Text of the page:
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Distributed for University of British Columbia Press

No Home in a Homeland

Indigenous Peoples and Homelessness in the Canadian North

The Dene, a traditionally nomadic people, have no word for homelessness, a rare condition in the Canadian North prior to the 1990s. Julia Christensen documents the rise of Indigenous homelessness and proposes solutions by interweaving analysis of the region’s unique history with personal narratives of homeless men and women in two cities – Yellowknife and Inuvik. What emerges is a larger story of displacement and intergenerational trauma, hope and renewal. Understanding what it means to be homeless in the North and how Indigenous people think about home and homemaking is the first step, Christensen argues, on the path to decolonizing existing approaches and practices.


304 pages


Table of Contents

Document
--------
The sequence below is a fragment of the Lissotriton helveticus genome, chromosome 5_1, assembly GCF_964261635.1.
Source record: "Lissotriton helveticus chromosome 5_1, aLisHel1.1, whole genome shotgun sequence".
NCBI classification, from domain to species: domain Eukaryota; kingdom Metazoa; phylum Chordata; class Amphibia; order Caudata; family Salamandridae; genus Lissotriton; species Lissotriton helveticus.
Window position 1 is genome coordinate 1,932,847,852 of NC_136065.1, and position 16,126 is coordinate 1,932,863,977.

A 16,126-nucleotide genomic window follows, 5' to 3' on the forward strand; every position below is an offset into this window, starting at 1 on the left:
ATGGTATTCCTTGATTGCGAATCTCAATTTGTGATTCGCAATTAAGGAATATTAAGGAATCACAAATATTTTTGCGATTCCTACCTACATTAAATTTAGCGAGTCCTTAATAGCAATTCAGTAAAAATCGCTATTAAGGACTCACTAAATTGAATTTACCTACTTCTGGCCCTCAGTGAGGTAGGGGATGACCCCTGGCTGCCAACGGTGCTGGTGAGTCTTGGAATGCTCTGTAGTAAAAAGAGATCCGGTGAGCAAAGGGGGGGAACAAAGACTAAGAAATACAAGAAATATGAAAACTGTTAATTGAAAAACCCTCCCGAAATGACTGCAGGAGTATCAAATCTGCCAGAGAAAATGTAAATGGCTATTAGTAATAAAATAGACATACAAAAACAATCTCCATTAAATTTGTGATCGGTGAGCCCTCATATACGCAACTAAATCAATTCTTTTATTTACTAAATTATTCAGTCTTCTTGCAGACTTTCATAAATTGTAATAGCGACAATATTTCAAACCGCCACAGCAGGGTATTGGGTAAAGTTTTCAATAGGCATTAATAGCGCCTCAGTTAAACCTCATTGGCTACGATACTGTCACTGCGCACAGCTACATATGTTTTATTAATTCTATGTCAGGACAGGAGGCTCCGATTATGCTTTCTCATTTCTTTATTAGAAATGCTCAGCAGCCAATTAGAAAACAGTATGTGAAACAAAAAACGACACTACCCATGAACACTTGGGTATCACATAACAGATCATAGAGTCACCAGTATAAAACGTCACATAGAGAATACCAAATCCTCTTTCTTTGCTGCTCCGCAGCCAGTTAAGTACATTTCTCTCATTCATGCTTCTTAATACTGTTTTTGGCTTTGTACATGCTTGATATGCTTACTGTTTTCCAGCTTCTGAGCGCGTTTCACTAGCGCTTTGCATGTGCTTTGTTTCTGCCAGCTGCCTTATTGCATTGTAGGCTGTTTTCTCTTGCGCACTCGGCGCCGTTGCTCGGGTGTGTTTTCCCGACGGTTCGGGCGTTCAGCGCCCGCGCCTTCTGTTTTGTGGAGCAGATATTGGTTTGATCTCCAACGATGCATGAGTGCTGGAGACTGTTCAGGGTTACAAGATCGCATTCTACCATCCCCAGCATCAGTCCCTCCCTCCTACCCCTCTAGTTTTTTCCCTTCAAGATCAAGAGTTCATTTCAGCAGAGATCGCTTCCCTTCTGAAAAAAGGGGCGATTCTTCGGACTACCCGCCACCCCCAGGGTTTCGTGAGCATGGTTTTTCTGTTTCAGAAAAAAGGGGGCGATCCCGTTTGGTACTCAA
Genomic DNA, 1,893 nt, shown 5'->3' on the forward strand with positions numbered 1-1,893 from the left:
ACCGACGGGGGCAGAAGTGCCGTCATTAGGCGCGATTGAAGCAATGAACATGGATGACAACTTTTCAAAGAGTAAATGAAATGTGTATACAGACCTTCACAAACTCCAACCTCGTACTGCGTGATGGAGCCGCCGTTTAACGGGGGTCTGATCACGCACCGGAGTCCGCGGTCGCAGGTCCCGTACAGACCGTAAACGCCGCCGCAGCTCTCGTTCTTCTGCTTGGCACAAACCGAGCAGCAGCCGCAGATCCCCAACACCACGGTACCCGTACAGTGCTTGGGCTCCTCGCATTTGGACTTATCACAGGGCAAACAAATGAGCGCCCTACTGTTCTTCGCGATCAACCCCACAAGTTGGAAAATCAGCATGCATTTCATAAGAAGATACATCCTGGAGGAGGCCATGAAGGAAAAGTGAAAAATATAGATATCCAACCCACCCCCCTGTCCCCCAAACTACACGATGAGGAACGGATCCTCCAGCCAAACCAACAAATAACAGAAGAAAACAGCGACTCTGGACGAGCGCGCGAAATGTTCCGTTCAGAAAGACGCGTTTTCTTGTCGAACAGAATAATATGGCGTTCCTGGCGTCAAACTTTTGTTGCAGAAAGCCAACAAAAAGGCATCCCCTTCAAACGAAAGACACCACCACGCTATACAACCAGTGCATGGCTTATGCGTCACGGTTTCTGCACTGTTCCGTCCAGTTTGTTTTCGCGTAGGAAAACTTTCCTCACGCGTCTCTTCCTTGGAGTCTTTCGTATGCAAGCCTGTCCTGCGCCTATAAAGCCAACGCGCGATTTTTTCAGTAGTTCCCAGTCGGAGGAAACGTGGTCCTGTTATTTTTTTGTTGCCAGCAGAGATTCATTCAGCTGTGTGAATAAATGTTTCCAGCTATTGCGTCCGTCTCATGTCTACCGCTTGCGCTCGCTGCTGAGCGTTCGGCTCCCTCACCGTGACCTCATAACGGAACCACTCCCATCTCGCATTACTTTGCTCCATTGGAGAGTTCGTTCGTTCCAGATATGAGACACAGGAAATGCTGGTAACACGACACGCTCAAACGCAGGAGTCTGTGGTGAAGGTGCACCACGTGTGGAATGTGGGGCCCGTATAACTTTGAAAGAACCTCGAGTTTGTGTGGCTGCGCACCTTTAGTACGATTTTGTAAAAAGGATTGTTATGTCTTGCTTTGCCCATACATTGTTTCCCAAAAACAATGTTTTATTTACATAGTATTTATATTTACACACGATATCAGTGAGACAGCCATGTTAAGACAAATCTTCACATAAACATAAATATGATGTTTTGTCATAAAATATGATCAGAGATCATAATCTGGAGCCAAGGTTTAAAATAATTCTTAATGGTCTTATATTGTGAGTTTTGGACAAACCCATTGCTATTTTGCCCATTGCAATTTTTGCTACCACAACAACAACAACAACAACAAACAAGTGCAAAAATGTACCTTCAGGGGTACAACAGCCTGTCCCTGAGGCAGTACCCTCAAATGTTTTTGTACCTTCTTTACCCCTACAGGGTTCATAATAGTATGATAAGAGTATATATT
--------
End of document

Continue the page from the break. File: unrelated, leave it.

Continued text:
Introduction

1 “Homelessness” Is an Outside Word: Understanding Indigenous Homelessness

2 Before Contact My Ancestors Travelled Constantly: Mapping Uneven Geographies of Settlement, Development, and Opportunity

3 Never Felt at Home: Pathways to Homelessness

4 It’s So Easy to Burn Your Bridges around Here: The Policy Landscape of Housing and Employment

5 They Want a Different Life: Rural-Urban Movements and Home Seeking

6 Our Home, Our Way of Life: Home, Homeland, and Spiritual Homelessness

Conclusion

Notes; Bibliography; Index

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